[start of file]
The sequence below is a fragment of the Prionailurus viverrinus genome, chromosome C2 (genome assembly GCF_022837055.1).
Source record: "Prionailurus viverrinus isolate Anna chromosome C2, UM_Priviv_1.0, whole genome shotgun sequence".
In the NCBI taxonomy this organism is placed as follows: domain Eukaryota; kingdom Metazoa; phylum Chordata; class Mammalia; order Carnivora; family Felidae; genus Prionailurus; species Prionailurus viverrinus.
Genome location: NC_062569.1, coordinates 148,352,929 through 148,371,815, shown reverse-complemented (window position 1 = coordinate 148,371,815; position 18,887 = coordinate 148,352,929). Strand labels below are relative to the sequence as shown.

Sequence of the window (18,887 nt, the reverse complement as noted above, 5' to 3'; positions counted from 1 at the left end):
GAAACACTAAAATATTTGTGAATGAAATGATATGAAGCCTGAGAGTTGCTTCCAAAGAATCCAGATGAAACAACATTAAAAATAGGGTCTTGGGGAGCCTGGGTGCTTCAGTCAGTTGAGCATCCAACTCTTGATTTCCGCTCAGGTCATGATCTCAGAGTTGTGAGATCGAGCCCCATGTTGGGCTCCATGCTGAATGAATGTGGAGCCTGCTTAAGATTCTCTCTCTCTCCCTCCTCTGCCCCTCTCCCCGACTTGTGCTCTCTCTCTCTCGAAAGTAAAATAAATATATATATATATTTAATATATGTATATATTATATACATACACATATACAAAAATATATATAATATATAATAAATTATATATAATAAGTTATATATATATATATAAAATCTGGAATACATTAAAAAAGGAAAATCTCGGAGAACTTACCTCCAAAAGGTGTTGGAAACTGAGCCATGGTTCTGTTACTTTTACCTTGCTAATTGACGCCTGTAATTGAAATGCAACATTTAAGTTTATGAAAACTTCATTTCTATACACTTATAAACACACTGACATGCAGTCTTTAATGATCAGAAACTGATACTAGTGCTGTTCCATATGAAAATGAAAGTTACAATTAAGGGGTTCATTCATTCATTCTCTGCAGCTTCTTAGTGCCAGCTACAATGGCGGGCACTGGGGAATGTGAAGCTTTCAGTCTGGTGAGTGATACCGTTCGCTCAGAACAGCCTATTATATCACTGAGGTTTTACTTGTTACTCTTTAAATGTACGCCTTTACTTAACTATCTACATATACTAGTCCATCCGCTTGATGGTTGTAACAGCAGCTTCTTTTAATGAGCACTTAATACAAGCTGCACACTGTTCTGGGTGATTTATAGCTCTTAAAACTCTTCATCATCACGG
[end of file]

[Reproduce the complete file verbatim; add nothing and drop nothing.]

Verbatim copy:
The sequence below is a fragment of the Prionailurus viverrinus genome, chromosome C2 (genome assembly GCF_022837055.1).
Source record: "Prionailurus viverrinus isolate Anna chromosome C2, UM_Priviv_1.0, whole genome shotgun sequence".
In the NCBI taxonomy this organism is placed as follows: domain Eukaryota; kingdom Metazoa; phylum Chordata; class Mammalia; order Carnivora; family Felidae; genus Prionailurus; species Prionailurus viverrinus.
Genome location: NC_062569.1, coordinates 148,352,929 through 148,371,815, shown reverse-complemented (window position 1 = coordinate 148,371,815; position 18,887 = coordinate 148,352,929). Strand labels below are relative to the sequence as shown.

Sequence of the window (18,887 nt, the reverse complement as noted above, 5' to 3'; positions counted from 1 at the left end):
GAAACACTAAAATATTTGTGAATGAAATGATATGAAGCCTGAGAGTTGCTTCCAAAGAATCCAGATGAAACAACATTAAAAATAGGGTCTTGGGGAGCCTGGGTGCTTCAGTCAGTTGAGCATCCAACTCTTGATTTCCGCTCAGGTCATGATCTCAGAGTTGTGAGATCGAGCCCCATGTTGGGCTCCATGCTGAATGAATGTGGAGCCTGCTTAAGATTCTCTCTCTCTCCCTCCTCTGCCCCTCTCCCCGACTTGTGCTCTCTCTCTCTCGAAAGTAAAATAAATATATATATATATTTAATATATGTATATATTATATACATACACATATACAAAAATATATATAATATATAATAAATTATATATAATAAGTTATATATATATATATAAAATCTGGAATACATTAAAAAAGGAAAATCTCGGAGAACTTACCTCCAAAAGGTGTTGGAAACTGAGCCATGGTTCTGTTACTTTTACCTTGCTAATTGACGCCTGTAATTGAAATGCAACATTTAAGTTTATGAAAACTTCATTTCTATACACTTATAAACACACTGACATGCAGTCTTTAATGATCAGAAACTGATACTAGTGCTGTTCCATATGAAAATGAAAGTTACAATTAAGGGGTTCATTCATTCATTCTCTGCAGCTTCTTAGTGCCAGCTACAATGGCGGGCACTGGGGAATGTGAAGCTTTCAGTCTGGTGAGTGATACCGTTCGCTCAGAACAGCCTATTATATCACTGAGGTTTTACTTGTTACTCTTTAAATGTACGCCTTTACTTAACTATCTACATATACTAGTCCATCCGCTTGATGGTTGTAACAGCAGCTTCTTTTAATGAGCACTTAATACAAGCTGCACACTGTTCTGGGTGATTTATAGCTCTTAAAACTCTTCATCATCACGG